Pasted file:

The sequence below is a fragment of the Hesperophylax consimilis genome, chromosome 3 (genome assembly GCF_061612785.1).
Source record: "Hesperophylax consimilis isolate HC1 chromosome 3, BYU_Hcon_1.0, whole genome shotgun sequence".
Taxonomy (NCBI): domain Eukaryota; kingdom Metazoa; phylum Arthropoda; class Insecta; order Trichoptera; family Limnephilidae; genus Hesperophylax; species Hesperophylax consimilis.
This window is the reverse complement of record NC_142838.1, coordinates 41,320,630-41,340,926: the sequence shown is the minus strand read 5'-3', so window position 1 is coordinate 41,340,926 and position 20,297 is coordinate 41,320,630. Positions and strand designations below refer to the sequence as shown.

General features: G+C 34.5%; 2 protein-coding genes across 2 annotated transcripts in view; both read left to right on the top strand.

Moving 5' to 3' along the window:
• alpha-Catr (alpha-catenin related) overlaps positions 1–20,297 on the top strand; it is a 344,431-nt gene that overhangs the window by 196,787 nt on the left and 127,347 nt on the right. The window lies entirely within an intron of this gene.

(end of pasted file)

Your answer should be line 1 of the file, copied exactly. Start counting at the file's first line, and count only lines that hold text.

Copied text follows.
The sequence below is a fragment of the Hesperophylax consimilis genome, chromosome 3 (genome assembly GCF_061612785.1).